Consumers delay their hardware purchases because they are confused by PC terminology, according a survey conducted...
by Advanced Micro Devices.
AMD surveyed 1,535 consumers around the world about their comfort level with various products, and quizzed respondents on the definitions of some commonly used PC terms, such as megahertz and web browser.
The respondents had trouble identifying the correct definition of many of those terms, even those who had owned a PC for several years. Because of this confusion, many consumers become frustrated when researching a new PC, and postpone their technology purchases as a result.
For consumers to fully understand what a PC can do for them, the industry needs to develop a system-level performance metric that can compare one PC with another, regardless of whether it uses a processor from AMD or Intel, a graphics card from Nvidia or ATI Technologies, or any number of other components from different suppliers, said Patrick Moorhead, vice president of consumer advocacy and corporate marketing at AMD.
"The key is making it relevant to the end user, taking 'What can I do differently with my new PC than my old PC?' and converting that into plain English," he added.
Insight 64 principal analyst Nathan Brookwood believed that many system vendors would rather keep the confusion alive.
"This lets them put together configurations with a couple of strong components, and several weak components, and get away with it," Brookwood said. Skimping on certain components can reduce the overall cost to build a PC, but the strong components can justify a higher price, he added.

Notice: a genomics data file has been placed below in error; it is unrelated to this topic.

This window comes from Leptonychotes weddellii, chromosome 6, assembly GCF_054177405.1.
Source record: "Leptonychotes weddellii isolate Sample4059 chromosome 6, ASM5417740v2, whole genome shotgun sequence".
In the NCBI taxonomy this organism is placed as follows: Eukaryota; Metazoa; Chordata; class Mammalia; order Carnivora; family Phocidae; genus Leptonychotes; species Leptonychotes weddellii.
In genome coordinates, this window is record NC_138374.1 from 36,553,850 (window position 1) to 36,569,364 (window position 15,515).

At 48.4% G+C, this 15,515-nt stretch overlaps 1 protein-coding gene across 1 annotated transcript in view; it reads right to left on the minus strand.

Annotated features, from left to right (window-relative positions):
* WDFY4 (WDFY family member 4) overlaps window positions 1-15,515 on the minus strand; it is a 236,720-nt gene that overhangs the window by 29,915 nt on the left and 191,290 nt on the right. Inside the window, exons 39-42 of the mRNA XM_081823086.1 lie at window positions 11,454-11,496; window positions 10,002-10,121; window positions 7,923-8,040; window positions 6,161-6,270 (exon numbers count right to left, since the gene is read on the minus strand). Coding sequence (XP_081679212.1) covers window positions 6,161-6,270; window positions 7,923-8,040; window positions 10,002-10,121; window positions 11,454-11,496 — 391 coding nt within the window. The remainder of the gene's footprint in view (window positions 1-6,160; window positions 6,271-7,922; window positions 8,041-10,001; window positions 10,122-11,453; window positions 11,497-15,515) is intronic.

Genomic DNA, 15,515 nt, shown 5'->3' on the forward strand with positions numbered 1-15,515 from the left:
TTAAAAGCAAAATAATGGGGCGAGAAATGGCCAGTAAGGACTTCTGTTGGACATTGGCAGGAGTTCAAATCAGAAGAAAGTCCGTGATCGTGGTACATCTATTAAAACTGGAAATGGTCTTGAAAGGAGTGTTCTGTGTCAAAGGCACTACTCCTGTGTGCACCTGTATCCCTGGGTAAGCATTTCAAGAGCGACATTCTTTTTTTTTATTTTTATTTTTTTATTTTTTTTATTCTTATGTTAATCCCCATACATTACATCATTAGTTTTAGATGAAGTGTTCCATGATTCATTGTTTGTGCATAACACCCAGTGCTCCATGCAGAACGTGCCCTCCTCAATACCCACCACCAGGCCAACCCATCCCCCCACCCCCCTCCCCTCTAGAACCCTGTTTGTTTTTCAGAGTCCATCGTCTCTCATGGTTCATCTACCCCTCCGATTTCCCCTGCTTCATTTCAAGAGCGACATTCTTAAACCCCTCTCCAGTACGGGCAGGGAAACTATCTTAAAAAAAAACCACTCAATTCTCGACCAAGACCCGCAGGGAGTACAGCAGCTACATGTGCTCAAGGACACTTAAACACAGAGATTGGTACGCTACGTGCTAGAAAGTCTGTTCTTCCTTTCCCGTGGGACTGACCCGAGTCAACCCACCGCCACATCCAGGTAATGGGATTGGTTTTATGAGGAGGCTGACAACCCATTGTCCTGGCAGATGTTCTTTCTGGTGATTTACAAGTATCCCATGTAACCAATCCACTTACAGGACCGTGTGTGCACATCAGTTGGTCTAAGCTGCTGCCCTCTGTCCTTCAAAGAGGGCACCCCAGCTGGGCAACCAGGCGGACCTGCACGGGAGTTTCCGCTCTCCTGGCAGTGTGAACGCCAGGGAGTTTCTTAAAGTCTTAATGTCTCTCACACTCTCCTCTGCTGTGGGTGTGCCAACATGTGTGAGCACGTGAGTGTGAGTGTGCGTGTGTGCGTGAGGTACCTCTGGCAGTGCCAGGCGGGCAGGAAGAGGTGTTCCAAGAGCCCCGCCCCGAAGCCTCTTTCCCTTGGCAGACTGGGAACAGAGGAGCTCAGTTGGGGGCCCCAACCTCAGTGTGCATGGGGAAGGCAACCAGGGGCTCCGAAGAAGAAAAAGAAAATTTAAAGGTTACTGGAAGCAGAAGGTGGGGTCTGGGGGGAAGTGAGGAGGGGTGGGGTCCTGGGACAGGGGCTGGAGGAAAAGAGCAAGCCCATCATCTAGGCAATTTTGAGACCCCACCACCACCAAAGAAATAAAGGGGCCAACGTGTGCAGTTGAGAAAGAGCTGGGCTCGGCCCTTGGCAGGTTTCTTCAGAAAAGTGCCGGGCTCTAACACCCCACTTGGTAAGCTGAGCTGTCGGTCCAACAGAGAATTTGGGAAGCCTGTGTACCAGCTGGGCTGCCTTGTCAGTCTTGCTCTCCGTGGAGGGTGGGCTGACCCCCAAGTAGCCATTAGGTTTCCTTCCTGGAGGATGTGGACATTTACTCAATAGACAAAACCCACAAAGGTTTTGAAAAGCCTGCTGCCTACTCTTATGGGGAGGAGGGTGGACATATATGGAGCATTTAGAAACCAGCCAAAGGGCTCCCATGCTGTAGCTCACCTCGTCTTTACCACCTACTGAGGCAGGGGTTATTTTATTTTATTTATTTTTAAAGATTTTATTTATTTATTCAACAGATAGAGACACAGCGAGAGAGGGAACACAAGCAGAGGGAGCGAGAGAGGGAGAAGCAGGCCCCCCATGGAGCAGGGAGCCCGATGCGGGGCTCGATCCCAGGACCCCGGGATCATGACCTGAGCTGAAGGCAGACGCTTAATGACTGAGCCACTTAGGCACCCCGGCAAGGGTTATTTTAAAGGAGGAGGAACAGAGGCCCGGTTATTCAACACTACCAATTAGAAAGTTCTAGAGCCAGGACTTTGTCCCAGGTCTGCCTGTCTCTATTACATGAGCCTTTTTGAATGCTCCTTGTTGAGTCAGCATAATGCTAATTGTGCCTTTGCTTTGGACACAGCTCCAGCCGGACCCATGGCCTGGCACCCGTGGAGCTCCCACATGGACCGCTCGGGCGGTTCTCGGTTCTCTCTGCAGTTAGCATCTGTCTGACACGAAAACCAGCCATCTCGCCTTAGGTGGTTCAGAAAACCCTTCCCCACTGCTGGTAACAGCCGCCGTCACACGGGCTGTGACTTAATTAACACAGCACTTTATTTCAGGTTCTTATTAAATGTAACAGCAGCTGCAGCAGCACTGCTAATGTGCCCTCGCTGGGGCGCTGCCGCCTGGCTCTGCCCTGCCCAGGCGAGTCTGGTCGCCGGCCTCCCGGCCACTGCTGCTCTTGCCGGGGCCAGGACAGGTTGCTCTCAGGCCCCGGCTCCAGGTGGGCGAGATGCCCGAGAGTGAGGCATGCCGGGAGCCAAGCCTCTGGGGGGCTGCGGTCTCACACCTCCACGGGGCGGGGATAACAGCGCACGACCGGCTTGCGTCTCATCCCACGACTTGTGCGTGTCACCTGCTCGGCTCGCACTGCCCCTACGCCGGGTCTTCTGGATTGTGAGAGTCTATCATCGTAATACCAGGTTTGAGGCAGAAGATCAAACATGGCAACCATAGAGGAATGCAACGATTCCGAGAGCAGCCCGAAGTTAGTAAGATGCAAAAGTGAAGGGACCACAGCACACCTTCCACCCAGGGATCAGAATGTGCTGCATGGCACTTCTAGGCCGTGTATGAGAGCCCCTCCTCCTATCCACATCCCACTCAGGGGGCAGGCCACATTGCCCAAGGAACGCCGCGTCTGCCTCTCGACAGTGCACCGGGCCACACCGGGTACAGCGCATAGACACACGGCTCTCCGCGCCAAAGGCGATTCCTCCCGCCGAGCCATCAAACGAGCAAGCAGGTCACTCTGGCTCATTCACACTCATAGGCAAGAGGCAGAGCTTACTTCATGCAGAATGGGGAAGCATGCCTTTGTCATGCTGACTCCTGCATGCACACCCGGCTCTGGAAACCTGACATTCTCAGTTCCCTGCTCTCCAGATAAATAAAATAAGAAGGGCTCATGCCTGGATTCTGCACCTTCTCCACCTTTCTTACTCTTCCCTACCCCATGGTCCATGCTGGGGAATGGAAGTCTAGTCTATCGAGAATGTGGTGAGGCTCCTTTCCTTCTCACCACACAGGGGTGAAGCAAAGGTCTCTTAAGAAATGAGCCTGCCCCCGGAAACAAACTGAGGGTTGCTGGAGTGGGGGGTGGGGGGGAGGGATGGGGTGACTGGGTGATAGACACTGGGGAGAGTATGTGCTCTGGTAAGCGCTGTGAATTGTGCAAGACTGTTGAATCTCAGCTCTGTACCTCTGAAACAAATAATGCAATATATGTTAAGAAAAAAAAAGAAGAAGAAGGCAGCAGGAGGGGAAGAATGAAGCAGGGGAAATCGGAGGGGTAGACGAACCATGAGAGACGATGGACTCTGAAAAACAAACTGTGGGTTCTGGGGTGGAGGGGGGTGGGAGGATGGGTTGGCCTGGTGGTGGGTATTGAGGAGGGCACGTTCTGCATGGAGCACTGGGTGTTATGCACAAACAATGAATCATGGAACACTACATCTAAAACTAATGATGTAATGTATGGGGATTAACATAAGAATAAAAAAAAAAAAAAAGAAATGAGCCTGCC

Right now, the only way to compare hardware is with benchmarks, which are tests of processor performance in completing different application tasks, and are generally sponsored by independent media organisations or industry consortiums.
Over the past year, AMD, Intel, Nvidia, ATI, and Apple Computer have either lodged, or had lodged against them, allegations of cheating on benchmark tests based on the common practice of optimising code. Some analysts and users believed that sometimes this optimisation goes too far, and casts doubt on the validity of benchmarks in general.
Developing a system-level benchmark or metric that measures general performance, but also conveys the benefits of a new technology to those specific markets, would be an extremely difficult undertaking, said John Peddie, president of John Peddie Research. The PC industry would need to take all those different markets into account and come up with a way to represent them all, which would take a lot of time and effort, he added.
Tom Krazit writes for IDG News Service